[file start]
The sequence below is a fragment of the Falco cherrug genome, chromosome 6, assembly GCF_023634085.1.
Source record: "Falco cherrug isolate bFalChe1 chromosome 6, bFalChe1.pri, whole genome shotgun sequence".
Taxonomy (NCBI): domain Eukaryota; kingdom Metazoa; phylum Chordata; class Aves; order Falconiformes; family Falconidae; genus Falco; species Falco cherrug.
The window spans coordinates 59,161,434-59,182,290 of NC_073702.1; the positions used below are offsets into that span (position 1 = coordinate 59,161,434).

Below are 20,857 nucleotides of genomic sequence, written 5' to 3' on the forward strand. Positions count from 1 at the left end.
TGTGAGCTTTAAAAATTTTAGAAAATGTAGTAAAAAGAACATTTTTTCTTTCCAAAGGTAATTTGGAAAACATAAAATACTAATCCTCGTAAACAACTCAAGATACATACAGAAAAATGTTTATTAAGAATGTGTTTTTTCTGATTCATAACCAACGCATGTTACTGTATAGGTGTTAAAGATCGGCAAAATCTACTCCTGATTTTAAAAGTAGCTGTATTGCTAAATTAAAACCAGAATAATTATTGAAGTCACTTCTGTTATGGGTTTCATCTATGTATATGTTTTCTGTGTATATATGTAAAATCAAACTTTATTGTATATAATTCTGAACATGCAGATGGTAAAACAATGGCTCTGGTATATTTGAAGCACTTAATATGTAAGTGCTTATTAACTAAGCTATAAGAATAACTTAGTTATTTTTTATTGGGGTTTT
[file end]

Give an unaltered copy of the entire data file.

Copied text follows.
The sequence below is a fragment of the Falco cherrug genome, chromosome 6, assembly GCF_023634085.1.
Source record: "Falco cherrug isolate bFalChe1 chromosome 6, bFalChe1.pri, whole genome shotgun sequence".
Taxonomy (NCBI): domain Eukaryota; kingdom Metazoa; phylum Chordata; class Aves; order Falconiformes; family Falconidae; genus Falco; species Falco cherrug.
The window spans coordinates 59,161,434-59,182,290 of NC_073702.1; the positions used below are offsets into that span (position 1 = coordinate 59,161,434).

Below are 20,857 nucleotides of genomic sequence, written 5' to 3' on the forward strand. Positions count from 1 at the left end.
TGTGAGCTTTAAAAATTTTAGAAAATGTAGTAAAAAGAACATTTTTTCTTTCCAAAGGTAATTTGGAAAACATAAAATACTAATCCTCGTAAACAACTCAAGATACATACAGAAAAATGTTTATTAAGAATGTGTTTTTTCTGATTCATAACCAACGCATGTTACTGTATAGGTGTTAAAGATCGGCAAAATCTACTCCTGATTTTAAAAGTAGCTGTATTGCTAAATTAAAACCAGAATAATTATTGAAGTCACTTCTGTTATGGGTTTCATCTATGTATATGTTTTCTGTGTATATATGTAAAATCAAACTTTATTGTATATAATTCTGAACATGCAGATGGTAAAACAATGGCTCTGGTATATTTGAAGCACTTAATATGTAAGTGCTTATTAACTAAGCTATAAGAATAACTTAGTTATTTTTTATTGGGGTTTT